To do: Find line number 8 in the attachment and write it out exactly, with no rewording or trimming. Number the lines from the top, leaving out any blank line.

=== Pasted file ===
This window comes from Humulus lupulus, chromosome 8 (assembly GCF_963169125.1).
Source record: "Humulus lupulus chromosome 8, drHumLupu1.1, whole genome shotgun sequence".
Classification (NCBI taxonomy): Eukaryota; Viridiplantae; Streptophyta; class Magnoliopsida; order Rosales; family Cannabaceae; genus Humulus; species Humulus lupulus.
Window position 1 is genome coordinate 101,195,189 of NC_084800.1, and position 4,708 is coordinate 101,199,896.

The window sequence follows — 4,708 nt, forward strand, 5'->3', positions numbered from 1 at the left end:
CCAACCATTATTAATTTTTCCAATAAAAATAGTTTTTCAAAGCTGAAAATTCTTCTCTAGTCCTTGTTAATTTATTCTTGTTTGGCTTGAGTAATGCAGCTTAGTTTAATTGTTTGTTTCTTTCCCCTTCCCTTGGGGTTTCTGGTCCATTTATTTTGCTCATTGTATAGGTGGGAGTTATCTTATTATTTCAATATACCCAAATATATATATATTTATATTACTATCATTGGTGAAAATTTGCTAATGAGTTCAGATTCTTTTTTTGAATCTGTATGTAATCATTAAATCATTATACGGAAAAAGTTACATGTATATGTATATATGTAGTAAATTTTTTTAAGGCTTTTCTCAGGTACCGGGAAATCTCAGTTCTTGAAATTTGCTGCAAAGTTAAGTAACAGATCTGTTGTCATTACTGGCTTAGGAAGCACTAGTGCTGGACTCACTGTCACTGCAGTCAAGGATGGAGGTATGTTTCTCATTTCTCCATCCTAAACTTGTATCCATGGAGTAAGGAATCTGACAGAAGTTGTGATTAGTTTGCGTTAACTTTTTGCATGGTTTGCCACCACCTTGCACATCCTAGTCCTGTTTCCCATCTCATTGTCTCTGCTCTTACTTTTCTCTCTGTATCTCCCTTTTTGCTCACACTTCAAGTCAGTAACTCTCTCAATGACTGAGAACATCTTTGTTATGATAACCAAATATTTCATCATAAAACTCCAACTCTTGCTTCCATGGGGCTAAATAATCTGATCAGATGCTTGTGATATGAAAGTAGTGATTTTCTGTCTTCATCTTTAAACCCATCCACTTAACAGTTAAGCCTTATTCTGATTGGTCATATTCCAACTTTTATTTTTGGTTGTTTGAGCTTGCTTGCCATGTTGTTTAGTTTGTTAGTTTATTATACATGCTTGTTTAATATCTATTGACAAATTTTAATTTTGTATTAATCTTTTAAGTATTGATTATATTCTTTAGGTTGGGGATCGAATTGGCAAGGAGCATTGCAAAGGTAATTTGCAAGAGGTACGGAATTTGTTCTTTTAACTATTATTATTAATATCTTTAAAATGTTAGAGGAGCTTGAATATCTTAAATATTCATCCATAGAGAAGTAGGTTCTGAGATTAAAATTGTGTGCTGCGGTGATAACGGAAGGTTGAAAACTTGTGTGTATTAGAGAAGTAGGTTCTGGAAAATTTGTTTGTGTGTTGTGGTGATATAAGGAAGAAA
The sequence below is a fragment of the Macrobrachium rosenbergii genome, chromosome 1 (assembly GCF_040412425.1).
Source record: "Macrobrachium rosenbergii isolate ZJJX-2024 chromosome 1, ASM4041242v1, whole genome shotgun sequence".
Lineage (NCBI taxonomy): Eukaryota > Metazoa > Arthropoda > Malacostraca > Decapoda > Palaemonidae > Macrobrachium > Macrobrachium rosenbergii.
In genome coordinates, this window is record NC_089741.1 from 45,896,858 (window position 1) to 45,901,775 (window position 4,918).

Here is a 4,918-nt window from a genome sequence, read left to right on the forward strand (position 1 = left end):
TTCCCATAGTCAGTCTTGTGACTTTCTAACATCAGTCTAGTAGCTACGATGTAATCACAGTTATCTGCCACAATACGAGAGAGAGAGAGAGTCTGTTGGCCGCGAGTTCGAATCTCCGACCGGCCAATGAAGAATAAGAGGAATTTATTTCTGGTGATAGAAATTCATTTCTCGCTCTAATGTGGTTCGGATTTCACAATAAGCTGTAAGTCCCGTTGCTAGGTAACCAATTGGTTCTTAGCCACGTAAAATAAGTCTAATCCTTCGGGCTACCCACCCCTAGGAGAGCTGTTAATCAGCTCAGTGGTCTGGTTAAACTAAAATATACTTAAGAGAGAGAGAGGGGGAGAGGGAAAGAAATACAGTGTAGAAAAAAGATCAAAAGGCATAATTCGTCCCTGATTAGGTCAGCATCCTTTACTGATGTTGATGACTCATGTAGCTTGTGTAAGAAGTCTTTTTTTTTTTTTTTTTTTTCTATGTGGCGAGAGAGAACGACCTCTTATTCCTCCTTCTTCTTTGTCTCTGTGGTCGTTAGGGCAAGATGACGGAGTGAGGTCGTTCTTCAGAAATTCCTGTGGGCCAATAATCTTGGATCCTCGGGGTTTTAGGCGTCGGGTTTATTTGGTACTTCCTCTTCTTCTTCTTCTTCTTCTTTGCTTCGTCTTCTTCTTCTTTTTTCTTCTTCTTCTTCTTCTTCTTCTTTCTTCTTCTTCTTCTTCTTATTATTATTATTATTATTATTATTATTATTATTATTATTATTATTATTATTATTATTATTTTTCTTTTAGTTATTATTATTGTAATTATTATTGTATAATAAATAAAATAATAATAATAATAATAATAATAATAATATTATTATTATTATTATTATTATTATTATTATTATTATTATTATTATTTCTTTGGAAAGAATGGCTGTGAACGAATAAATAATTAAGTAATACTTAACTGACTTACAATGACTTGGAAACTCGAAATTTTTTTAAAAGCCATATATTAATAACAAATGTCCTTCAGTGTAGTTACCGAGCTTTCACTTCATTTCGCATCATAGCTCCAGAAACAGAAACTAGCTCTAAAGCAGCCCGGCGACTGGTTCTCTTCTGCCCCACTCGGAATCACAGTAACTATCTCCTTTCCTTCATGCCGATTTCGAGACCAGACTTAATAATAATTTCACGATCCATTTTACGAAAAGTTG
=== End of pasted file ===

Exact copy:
Source record: "Macrobrachium rosenbergii isolate ZJJX-2024 chromosome 1, ASM4041242v1, whole genome shotgun sequence".